The Land of Lost Souls
I only live in one place—in the U.S.—so I can only judge from the business startups and closures around me. It seems in my town at least one business goes out of business every week and those nasty “for lease" signs go up.
I remember a friend telling me (or maybe I heard it on TV somewhere)—if you went to New York City and tried to eat your way through every restaurant, it would be impossible because by the time you would get closer to the first restaurant you visited, it would be a different restaurant under new ownership. Yes, those “less restrictions" do seem to apply in the United States, but once the doors are open, the problem becomes keeping them open.
These days Republicans and Democrats both say they want to fight for the small business owner, but their main fight seems to be how to fund two wars and raise the debt ceiling—so as a business owner, I don’t have much faith in either party.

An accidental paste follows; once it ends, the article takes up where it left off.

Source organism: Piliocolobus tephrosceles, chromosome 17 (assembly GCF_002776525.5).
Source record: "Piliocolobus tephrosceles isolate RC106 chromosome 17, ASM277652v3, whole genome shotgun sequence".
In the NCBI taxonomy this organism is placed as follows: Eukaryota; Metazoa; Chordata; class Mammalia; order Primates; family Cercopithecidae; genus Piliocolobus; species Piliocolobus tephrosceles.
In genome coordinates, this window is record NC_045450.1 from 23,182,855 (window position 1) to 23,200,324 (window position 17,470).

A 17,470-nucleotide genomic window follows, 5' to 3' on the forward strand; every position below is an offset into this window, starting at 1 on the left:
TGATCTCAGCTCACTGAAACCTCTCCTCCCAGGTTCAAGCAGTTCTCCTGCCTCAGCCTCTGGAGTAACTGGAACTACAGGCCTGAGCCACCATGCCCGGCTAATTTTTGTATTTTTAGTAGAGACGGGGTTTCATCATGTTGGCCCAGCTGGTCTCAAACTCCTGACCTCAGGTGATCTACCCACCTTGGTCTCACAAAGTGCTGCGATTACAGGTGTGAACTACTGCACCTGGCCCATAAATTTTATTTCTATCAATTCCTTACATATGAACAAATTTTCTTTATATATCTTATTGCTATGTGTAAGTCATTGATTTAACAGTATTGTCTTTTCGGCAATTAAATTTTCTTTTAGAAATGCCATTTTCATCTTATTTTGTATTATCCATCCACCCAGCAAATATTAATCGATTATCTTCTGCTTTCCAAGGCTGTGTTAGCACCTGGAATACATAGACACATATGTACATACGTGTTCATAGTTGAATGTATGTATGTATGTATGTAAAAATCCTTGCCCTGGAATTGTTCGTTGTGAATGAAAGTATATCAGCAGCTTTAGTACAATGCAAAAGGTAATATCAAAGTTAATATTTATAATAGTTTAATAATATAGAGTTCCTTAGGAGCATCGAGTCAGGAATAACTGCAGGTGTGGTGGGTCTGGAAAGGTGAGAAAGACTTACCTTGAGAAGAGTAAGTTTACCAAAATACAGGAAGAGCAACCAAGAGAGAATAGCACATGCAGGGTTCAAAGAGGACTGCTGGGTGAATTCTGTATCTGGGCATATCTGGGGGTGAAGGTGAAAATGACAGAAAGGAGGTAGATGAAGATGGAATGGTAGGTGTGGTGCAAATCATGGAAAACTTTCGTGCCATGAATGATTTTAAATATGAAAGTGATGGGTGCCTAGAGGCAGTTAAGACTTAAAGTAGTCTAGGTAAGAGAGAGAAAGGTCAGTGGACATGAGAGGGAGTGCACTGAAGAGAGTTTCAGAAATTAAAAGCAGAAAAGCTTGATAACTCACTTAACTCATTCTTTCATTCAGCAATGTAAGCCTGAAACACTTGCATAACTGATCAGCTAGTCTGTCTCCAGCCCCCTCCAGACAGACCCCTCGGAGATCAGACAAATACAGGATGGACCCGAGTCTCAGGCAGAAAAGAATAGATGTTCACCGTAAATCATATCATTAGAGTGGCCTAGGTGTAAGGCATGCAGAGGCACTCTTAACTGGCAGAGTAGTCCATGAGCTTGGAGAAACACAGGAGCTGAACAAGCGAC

I guess it’s nice to know anyone with a good idea and a little cash can start a hot dog or pizza business or a home-based business repairing cars in their garage—even a daycare business is possible in America with not much funds.
The problem with America is maintaining profitability and that’s tough. With unemployment higher than ever (I love the way those propaganda politicians say it’s falling because it’s not), small business in America is not on the rise—it’s drowning fast.
Thanks to the OECD (I guess) for making things even bleaker or perhaps after plowing through the nifty charts and graphs, things just seem more depressing than ever.
I guess what I’m really trying to say here is let’s stop with the charts and graphs already. The small American business owner doesn’t want to know they can get money easier if they start a business in Israel. They don’t want to move their entrepreneurial dreams to Canada with hopes of avoiding a bankruptcy.
What we do want is America to fix itself, stop the political battles and get something done for a change. And that, my friends, isn’t likely to happen any time soon. Maybe we need another Great Depression? At least the whole family could eat at the same table after standing in soup kitchen lines. And that would be progress—no iPhones, no texting, no video games, no computers. Wow, we all would actually have to talk to each other. Now there’s a concept.